I don't' know why your apologizing, and I don't know why you're calling me a lost puppy. I was under the impression that this is a place where fellow Aikidoka can discuss issues concerning Aikido. Maybe indeed I should go somewhere else if the notion of some new ideas cause so much anger from you. MMA schools have completely different atmosphere then Aikido Schools. If you look back at some of my posts you might see that this is what I'm alluding to in my desire to make Aikido stronger and more applicable. Most people involved in MMA don't desire self development as much as they just want a victory. I like the Ideals set forth in the Aikido community, but I see lots of people trying to hide from their ideals and would rather belong to a reenactment group. I believe the Aikido community needs these sorts of discussions, just look at some of the more popular threads on here "dose Aikido work" "Defending against Aikido" "Challenges in Aikido" etc etc. Apparently this community you describe isn't too tired, and wore out from work to be concerned with things like martial effectiveness. Most of my students who are "hard core"(meaning the train in all of my class's and train with great enthusiasm) are regular 9-5 dudes, who work all day, then come to my class, and would be totally pissed at me if I didn't fully work them out, and give them 100% of my knowledge of practical effective technique. I think if anyone is barking up the wrong tree it's you my friend. Lot's of people are interested in training in a manor that I would prescribe, and are looking for this exactly. I think the mere fact that you had such a strong reaction to this post is a suggestion that you yourself are not happy with your training. Budo, is about giving 100% and not making excuses.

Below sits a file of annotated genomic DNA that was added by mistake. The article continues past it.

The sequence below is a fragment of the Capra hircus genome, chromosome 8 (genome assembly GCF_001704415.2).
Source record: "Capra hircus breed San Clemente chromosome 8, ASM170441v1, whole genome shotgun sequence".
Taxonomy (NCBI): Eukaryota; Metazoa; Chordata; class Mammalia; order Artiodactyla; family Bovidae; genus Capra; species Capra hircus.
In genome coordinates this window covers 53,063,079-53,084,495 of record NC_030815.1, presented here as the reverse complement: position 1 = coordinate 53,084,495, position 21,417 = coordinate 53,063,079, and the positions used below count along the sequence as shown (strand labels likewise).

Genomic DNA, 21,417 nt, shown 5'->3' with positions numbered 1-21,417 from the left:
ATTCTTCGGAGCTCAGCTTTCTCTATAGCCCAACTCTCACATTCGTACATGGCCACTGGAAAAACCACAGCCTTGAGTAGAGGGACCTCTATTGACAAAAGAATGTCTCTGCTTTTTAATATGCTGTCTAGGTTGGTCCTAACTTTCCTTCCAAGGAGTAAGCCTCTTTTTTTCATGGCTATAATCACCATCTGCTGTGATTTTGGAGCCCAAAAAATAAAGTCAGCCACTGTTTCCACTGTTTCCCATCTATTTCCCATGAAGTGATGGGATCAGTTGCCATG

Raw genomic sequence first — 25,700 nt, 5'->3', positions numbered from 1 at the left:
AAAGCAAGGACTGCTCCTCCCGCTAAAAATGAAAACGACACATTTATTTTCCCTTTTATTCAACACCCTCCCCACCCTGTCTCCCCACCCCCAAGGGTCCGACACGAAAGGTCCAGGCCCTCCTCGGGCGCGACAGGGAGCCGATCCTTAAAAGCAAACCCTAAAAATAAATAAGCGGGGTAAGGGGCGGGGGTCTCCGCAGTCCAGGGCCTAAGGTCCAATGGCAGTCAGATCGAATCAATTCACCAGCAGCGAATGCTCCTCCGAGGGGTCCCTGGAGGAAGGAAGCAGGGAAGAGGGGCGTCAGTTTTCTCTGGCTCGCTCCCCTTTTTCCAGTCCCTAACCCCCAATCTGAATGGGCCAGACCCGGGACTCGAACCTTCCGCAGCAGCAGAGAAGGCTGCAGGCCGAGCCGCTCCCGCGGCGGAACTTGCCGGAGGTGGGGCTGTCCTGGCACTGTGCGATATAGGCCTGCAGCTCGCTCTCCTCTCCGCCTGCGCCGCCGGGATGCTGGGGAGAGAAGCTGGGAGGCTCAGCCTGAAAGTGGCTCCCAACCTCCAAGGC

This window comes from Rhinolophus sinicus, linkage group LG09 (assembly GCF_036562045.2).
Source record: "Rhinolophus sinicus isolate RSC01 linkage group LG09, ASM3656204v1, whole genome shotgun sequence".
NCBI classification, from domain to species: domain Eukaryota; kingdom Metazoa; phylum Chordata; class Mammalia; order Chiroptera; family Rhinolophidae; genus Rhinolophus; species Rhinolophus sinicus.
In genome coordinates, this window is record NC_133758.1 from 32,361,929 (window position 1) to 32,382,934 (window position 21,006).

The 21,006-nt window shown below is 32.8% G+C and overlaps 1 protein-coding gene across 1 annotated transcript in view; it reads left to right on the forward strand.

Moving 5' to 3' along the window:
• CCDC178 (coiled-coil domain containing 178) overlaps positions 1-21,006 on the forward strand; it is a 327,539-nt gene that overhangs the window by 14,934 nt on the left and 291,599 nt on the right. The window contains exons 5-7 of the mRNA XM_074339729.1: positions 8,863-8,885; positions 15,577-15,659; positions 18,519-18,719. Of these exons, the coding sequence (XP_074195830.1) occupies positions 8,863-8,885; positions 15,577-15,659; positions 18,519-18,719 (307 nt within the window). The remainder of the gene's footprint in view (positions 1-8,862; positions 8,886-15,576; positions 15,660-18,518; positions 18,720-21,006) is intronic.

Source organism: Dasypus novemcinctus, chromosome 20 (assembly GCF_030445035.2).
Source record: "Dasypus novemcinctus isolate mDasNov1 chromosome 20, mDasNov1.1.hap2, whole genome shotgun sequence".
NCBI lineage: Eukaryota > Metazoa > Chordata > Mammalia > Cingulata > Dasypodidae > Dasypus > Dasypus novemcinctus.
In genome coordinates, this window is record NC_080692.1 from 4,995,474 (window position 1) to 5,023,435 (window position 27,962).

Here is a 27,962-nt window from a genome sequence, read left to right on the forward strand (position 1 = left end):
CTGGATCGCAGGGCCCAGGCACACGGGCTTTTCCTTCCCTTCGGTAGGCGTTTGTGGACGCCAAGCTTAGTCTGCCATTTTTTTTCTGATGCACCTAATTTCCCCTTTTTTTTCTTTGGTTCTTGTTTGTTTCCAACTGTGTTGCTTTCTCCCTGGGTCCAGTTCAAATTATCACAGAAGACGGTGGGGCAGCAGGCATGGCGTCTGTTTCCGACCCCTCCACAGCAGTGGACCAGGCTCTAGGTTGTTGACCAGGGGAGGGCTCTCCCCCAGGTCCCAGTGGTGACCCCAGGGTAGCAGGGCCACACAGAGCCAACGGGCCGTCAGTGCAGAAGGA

-Chris Hein
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Old 05-19-2005, 12:12 AM   #34
DustinAcuff
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Re: Staying soft.

I cannot site anything other than word of mouth for the actual kills, but it is not a jump in logic. The numbers are purely what I remember from what I have read/heard, I could be wrong about the number. O Sensei is reported to have been in numerous duels. These are refrenced in most of the books out there. At that particular time duels were still to the death as most samurai traditions were alive and well in the martial arts. He won every duel. Had he lost, we would not have had an O Sensei, just a talented youth who bit off more than he could chew.

From personal accounts of his students, he had a world class temper until he had white hair. We tend to think of O Sensei in terms of his last decade of life, not the vibrant youth who fought in the WWs, who did all the work that led to the O Sensei we all revere.
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Old 05-19-2005, 12:22 AM   #35
ChrisHein
 
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Re: Staying soft.

I might be wrong, but I believe Miyamoto Musashi only had 69 confurmed kills in dules, and Musashi was considerd quite a bringer of death, I dont' have this same feeling about O-sensei.

-Chris Hein
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Old 05-19-2005, 12:35 AM   #36
DustinAcuff
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Re: Staying soft.